A Project Parrot Care Video on Enrichment Featuring Tony Silva
The dictionary definition is “the action of improving or enhancing the quality or value of something.”
However, when it comes to parrots, enrichment is something that fulfills a need for them that allows their well-being. Here’s a good way to think about it:
I lost our original budgie and her mate- which made us blue. So, we went to one of our favorite restaurants on the beach for breakfast. We walked along the water, felt the sun kissing our skin, smelled the fresh ocean air, delighted our taste buds and felt the cool ocean water on our feet.
It enriched my soul.
In captivity parrots miss out some essential communing with their environment. Being in a cage certainly doesn’t compare to flying free, seeing plants all around them and eating, biting and nesting in them. Parrots in the wild rely on plants and trees for every aspect of their lives: food, a home, a place to live and make a family.
Enrichment, “You Have To Get Creative”
In the video you’ll see Tony Silva talking about enrichment and showing you some enrichment at his farm (which I call the Silva Parrot Center).
Tony tells me that parrots need to be fed an appropriate diet, and yet, a parrot that has enrichment or access to some natural plant-life, will do better than a parrot that is fed a perfect diet but is kept in a cage with no enrichment?
Why is that?
Enrichment offers more than food or something to entertain their beaks; it can provide benefits like bark, which naturally binds to any toxins they may have eaten. Enrichment can offer something natural that a parrot is meant to use to grind their beak down or use to make a nest. In other words, enrichment enhances the quality of a parrot’s life, but it also provides necessary materials parrots require for their physical, emotional and psychological well-being.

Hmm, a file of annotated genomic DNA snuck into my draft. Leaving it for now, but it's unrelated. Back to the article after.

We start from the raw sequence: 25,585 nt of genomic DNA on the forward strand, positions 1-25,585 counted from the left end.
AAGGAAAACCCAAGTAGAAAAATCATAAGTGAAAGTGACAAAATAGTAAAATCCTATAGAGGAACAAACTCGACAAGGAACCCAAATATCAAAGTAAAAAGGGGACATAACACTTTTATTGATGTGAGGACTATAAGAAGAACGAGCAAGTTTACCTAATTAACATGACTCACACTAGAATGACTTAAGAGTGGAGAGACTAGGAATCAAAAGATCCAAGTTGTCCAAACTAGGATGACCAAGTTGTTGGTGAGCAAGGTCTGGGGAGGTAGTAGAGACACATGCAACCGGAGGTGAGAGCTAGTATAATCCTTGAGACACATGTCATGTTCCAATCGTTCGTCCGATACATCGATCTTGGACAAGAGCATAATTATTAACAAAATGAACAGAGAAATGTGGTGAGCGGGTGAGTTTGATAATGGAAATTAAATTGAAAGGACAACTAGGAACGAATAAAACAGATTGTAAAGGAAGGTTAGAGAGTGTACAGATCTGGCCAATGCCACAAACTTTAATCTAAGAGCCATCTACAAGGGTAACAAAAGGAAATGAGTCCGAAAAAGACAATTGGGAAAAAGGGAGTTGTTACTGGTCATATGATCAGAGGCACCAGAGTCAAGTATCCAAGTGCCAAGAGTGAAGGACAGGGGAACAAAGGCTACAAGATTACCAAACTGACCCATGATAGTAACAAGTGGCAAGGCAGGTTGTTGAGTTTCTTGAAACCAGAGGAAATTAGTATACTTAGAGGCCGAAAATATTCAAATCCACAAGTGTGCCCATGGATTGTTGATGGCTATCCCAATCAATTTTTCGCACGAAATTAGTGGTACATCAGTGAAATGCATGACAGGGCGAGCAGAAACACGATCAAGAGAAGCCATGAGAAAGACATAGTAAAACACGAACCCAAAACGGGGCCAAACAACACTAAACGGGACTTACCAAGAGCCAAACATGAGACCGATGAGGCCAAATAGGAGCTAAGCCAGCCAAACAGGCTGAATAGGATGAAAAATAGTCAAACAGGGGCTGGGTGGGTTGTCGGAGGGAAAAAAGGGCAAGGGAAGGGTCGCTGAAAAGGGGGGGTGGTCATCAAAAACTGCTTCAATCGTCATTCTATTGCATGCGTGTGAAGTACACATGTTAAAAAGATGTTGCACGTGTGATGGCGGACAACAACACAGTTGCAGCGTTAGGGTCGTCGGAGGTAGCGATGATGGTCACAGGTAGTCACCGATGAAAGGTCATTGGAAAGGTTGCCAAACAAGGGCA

What’s That? A Parrots Have A Psychological Need For Enrichment?
Yes, yes they do. As much as you might need to cut loose and have fun or blow off some steam, or even just go for a walk or a run, parrots need to exercise too. Along with literal fresh air, enrichment provides them a breath of emotional and psychological fresh air.
You and I need more than just food and shelter to enjoy well-being and your parrot does too.
Clip Or Pick Enrichment
If you are fortunate enough to have a fruit tree (please research to make sure that your enrichment offering is non-toxic to parrots) or a palms, then you’ve got your enrichment. Trim your tree, pick a fruit, nut or flower and place these in, on or around your parrot’s cage.
Or, if you don’t have much around, pick something up at the grocery store. No, it’s not quite the same, but you can easily plan your dinner’s vegetables and give a little to your parrot. Pick a piece of your broccoli head, some carrots or a coconut from your grocery store to offer your parrot. The floral department there might even have pussy willows, which parrots love and are a great enrichment offering.
Keep your parrot happy, healthy and blissful; enrich their beaks and souls by offering enrichment a couple times a week.
Have a questions about parrots?
As the author of “The Parrot Bliss Bond,” I love and welcome questions about having a parrot and creating one of the best experiences of your life!
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